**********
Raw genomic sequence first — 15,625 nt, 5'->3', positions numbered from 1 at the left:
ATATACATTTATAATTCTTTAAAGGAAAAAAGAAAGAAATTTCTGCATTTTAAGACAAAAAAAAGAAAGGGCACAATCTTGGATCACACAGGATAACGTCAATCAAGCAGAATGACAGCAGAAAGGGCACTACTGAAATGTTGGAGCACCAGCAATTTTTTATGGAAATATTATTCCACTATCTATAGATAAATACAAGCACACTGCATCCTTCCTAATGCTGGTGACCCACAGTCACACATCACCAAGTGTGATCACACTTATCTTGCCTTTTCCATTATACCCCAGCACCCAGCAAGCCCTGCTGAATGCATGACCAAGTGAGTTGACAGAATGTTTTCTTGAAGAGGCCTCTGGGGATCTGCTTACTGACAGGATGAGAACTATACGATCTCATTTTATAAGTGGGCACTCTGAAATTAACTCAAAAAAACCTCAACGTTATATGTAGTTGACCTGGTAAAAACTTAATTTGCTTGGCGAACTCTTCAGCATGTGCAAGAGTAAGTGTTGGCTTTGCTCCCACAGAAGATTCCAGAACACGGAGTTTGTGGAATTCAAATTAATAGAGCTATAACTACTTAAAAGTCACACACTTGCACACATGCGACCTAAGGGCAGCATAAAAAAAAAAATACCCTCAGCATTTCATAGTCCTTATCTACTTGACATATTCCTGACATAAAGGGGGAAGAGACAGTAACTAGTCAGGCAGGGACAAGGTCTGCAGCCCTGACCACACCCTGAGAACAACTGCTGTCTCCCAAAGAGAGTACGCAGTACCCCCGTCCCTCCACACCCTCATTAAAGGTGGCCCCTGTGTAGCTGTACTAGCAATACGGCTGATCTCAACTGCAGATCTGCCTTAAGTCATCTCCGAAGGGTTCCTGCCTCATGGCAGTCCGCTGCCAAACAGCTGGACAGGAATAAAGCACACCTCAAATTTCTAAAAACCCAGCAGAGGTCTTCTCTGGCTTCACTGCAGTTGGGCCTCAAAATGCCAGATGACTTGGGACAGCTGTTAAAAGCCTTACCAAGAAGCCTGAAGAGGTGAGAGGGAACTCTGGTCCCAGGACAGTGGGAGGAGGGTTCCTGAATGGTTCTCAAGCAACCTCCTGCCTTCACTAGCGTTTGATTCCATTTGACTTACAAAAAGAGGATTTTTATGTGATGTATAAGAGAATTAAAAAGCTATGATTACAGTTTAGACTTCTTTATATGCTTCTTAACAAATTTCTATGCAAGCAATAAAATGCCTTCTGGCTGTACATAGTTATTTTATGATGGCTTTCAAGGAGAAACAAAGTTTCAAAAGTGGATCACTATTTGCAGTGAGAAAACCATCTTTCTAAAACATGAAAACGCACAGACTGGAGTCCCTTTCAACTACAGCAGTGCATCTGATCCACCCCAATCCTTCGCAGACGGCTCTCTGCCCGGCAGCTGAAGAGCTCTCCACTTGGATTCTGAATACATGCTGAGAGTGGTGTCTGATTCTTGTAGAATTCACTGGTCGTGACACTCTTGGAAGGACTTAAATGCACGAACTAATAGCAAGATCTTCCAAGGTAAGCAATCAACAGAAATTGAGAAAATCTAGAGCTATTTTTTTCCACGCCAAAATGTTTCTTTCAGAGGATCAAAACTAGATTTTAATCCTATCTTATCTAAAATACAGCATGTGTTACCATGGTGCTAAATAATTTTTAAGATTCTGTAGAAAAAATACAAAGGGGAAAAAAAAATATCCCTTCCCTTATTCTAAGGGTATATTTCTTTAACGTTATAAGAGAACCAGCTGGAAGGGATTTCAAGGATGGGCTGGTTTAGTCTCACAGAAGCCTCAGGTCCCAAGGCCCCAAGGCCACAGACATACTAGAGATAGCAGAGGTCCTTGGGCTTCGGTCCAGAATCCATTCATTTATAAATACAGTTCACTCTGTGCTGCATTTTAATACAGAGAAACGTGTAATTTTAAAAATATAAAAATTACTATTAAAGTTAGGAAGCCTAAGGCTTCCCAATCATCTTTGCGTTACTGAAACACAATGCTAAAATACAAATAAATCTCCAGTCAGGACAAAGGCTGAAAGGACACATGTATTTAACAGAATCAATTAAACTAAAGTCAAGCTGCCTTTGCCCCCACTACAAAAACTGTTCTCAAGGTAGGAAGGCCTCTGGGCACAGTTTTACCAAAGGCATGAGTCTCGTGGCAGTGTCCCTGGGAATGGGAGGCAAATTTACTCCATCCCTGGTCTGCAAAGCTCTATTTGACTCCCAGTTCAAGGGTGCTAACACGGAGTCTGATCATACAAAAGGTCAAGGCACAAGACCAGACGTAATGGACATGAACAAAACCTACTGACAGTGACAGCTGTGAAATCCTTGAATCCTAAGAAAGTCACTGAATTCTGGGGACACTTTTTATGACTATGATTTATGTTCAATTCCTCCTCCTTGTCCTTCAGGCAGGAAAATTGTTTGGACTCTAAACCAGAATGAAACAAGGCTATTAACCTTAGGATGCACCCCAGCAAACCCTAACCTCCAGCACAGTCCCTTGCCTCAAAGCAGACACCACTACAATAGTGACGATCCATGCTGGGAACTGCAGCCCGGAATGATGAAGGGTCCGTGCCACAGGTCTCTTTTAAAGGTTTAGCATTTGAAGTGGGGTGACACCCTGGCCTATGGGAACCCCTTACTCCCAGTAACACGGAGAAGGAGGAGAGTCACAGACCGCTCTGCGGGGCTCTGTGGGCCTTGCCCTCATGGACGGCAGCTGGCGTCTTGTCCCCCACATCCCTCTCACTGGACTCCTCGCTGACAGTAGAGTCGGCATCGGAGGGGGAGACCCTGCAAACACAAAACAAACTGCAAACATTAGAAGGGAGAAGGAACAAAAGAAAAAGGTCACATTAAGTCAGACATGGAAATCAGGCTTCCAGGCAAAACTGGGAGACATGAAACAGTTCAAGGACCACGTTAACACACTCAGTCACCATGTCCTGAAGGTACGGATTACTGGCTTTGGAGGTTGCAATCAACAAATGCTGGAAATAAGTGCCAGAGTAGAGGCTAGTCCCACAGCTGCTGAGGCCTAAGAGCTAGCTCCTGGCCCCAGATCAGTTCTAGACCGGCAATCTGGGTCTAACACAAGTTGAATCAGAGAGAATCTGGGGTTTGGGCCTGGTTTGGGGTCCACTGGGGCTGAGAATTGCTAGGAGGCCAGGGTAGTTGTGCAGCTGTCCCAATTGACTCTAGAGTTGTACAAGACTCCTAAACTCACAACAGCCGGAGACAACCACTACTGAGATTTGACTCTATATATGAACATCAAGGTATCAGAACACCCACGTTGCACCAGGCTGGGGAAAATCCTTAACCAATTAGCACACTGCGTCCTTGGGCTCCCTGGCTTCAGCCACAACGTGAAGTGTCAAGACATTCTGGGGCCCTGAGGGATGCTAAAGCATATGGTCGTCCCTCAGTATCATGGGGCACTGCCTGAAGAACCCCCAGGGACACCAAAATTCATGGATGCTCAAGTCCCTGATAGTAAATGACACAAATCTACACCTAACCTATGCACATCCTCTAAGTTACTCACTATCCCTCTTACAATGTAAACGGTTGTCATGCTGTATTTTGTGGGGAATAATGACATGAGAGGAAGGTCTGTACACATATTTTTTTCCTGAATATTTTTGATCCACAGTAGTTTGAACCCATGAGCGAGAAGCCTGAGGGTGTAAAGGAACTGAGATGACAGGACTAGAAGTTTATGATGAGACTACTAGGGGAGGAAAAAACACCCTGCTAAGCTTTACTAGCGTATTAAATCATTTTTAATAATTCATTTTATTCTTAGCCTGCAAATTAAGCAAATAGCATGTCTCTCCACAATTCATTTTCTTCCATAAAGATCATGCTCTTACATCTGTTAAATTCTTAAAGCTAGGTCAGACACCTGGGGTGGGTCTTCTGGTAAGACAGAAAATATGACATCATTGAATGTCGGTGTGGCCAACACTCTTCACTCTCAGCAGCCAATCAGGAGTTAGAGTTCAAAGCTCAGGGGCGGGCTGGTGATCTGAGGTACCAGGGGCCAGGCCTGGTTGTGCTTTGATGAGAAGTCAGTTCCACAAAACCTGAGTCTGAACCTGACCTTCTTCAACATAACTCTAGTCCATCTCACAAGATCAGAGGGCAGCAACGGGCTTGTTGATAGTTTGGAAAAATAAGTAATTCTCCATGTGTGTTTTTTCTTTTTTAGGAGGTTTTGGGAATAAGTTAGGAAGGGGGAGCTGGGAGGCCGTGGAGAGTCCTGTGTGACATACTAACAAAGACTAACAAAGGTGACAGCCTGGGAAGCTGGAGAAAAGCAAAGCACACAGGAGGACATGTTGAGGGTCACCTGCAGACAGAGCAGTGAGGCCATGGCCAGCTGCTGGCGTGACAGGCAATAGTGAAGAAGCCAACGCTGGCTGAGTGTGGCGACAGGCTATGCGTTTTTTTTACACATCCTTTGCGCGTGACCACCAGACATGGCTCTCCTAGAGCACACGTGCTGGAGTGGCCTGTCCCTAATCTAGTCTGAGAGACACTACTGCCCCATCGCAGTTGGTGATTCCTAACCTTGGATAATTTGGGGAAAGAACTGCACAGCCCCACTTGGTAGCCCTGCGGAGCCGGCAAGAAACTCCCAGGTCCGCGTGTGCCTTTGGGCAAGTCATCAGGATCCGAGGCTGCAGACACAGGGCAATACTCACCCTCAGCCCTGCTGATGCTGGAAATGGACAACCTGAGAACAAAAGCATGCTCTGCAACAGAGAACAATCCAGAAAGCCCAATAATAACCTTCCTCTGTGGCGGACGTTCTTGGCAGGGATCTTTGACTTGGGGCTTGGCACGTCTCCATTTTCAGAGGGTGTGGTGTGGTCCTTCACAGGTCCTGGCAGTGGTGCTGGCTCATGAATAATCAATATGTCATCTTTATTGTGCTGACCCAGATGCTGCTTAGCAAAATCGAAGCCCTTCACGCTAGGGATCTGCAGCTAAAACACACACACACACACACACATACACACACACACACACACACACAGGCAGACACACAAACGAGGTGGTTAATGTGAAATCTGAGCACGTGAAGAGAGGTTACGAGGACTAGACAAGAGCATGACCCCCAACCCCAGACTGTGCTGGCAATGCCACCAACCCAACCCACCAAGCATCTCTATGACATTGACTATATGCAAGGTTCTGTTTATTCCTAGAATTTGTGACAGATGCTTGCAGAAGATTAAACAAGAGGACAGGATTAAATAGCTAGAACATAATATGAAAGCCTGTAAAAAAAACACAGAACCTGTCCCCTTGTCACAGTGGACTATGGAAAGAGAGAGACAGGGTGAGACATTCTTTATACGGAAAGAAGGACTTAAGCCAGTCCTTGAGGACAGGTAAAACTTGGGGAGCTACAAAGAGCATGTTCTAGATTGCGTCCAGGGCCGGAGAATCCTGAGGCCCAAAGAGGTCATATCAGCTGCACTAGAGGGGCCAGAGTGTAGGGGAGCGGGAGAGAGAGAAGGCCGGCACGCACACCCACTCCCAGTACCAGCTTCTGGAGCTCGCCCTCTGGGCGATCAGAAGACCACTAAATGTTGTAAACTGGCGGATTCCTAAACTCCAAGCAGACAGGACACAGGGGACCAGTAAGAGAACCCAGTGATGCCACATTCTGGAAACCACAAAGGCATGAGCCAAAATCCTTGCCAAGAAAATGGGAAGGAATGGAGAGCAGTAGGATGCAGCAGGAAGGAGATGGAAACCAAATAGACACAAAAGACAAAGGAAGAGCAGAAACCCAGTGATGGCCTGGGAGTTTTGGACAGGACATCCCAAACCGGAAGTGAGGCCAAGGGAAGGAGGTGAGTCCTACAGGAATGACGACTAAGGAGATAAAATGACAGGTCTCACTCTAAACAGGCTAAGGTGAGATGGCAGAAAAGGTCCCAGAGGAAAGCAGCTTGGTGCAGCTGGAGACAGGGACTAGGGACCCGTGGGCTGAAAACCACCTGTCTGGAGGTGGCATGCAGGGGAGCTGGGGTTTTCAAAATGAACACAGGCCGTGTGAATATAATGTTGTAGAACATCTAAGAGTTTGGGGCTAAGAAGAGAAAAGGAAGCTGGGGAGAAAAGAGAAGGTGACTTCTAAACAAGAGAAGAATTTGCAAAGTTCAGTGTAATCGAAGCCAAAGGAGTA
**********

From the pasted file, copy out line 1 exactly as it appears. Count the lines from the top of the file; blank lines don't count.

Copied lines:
Raw genomic sequence first — 15,625 nt, 5'->3', positions numbered from 1 at the left: